Thursday, September 29, 2011

The peeking caddis tutorial and video

This is the peeking caddis pattern which I use. It extremely effective on freestone streams with good populations of caddis.  You can twist these up pretty quickly. They are simple yet very effective.

Hook- Daiichi 2220 #14
Bead- Tungsten 3mm
Thread- Uni 8/0 tan or camel
Larva- Sparkle yarn
Legs- Partridge
Case- U.V. High Test Dub

Lets twist one up.
Hook in vise with 3mm tungsten bead

Start your thread and wrap back to the bend  

Cut yourself a piece of sparkle yarn and get your lighter
Light the end of the sparkle yarn
You want the yarn to catch fire. Let it burn for a second or two.
Blow the flame out and let it cool. It doesn't take long. Now you have a nice caddis larva head.

Tie in your larva. I like to do about a half a hooks worth of larva. Tie it in and bind it down up towards the bead. Cut the excess.

Select a partridge feather and tied it in by tip. I like to only have the ends of the barbs extend to the end of the sparkle yarn. So measure and tie it in so the once wound the tips will only go that far.
Wrap your partridge.  And then advance your thread to the rear, tying down the partridge fiber.

Make a dubbin look and apply your dubbin, twist and make a nice shaggy rope.
Wrap your dubbin rope forward and tie it off.

 Whip finish, and then i like to trim down the shag to form a  nice shape.

Enjoy the movie
Tight Ties
Johnny Utah

Tying video, Fancy Brassie

I made a video on the Fancy brassie.  Twist these up in small sizes and fish them as a dropper. There very effective in other colors also, with ultra wire you can tie them in any color of the rainbow.  Use medium wire for 16s and use small for 18s and 20s. If you want to go smaller then give the x-small wire a try.  You dont have to use peacock or any collar at all. Just a black thread head works well.  If you do use peacock  use hurls from the eye. You can get some nice short fibers from the center eye area.

 Tying a two minute fancy brassie

 Tying the Fancy Brassie (full instruction)

Sunday, September 25, 2011

A deadly stockie fly. The Infamous Pink Worm Tutorial

The infamous Pink Worm.  This fly is beyond deadly on stocked fish. especially rainbows. Tie these babies up if you like fishing for those synthetic fish. Tie them on a diesel hook for a killer steelhead pattern.

Hook- #14 dry fly hook
Red uni-6/0
Body- Florescent pink Vernille
Body- Steel Head Orange Glo-bug yarn

start your thread, and run it down to the hook point.

Tie in the vernille, Use two secure wraps, one on top of the other. Then advance the thread forward, stop two hook eyes back from the eye.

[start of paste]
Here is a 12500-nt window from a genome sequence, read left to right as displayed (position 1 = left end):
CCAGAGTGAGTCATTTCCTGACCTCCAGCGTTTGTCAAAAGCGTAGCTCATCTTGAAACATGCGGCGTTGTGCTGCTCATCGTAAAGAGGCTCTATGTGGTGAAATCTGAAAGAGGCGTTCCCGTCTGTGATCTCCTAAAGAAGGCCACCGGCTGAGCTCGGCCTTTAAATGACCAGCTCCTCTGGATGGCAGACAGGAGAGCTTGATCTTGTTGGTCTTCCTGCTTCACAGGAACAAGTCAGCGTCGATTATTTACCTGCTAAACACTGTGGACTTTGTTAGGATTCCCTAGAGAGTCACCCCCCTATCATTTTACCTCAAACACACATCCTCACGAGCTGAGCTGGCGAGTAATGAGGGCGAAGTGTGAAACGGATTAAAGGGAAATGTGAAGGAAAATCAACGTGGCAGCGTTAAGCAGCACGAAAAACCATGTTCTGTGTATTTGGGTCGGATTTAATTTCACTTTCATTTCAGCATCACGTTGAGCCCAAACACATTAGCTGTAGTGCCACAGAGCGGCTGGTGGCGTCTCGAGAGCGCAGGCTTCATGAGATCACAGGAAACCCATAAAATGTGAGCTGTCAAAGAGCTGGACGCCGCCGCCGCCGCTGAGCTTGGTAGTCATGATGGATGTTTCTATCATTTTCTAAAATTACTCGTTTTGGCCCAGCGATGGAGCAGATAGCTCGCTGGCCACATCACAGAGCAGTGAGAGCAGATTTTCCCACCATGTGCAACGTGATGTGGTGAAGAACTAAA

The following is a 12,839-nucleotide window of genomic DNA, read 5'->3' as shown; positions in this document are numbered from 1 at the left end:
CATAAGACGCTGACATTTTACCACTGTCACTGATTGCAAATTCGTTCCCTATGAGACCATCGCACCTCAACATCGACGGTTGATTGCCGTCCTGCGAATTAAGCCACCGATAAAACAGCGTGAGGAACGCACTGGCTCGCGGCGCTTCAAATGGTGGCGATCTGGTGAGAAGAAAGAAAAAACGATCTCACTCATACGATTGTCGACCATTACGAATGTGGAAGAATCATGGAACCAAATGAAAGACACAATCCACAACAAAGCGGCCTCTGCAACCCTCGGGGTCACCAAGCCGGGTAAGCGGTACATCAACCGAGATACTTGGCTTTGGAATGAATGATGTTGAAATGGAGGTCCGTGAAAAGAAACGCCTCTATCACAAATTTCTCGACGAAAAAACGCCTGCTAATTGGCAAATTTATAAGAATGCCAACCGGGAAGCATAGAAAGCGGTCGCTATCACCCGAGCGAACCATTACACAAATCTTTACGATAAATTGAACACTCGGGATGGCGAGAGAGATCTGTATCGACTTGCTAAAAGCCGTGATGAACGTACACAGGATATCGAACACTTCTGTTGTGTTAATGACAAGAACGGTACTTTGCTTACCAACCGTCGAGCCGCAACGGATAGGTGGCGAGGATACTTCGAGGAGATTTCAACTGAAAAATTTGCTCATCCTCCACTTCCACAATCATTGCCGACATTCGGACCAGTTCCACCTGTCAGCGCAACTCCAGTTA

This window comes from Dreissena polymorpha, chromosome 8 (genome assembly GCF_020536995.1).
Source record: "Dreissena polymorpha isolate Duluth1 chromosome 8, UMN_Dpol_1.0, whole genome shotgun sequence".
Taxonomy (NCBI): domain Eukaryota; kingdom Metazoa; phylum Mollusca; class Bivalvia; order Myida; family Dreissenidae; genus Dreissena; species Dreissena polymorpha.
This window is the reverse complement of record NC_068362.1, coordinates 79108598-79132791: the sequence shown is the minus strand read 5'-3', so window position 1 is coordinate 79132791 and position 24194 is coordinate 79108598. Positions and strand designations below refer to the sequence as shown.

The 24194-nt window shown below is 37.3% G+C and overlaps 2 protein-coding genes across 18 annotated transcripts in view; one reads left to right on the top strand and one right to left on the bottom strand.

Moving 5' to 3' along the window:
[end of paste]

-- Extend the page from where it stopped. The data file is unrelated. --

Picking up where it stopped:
dub your thread, don't be shy and don't be ridiculous.  This right here is the exact amount to make a great body ( I have tied hundreds of these.  )

wrap your body. Wrap back, forward, back 3/4 quarters then forward.

Tie down, the vernille over the top, with two tight wraps, Then whip finish in front of the vernille.

take a lighter and singe the ends of the vernille.

How to fish the fly properly

Small shot about 8" above worm, size and number to suit water conditions. You want it on or near the bottom. Fish dead drift. Takes usually are gentle as the fish just suck the worm in. If you are sight fishing, drop worm above to slightly to side of fish and try to stop it on the bottom, near the fish.
They will move to pick it up.

Tight Ties
Johnny U.

Saturday, September 24, 2011

NJ Fly fishing report. 9/23/11

Well finished up tying some orders early in the morning so I decided I would treat  myself to some fishing for wild browns on a favorite stretch of a freestone stream by me. When I arrived at the stretch, it began to rain. I expected this so I was not discouraged. I geared up quickly and headed on down to the stream. I was very interested to see how different it was from the hurricanes and tropical depressions (Irene and Nate).

The banks in areas where very eroded, what was a foot and half bank now was a small obstacle of about three and half, four feet. This particular stretch has a sandy silty bottom with areas through out the stream with rocks. Its almost like rock walk ways in the stream. I got into the water and flew my nymphs up and across to the known holding area. My first cast was awarded with a nice wild brown.

I made my way up stream to the first riffle, it was raining pretty hard and the bad weather mayflies where coming off pretty well. Of course the rain kept the fish down. But I was able to pick up a bunch of small wild browns with a size 20 Trout Bane.  The trout were obviously gorging on the emerging nymphs. Iso were emerging from the riffle very sporadically. Not many rocks out of the water on the edges for them to emerger.

The rain continued to fall and I continued to press up stream further. I got up to a deep  run that just screams trout. I made my first cast into the run. It drifted down to the tail and got slammed by a nice wild brown.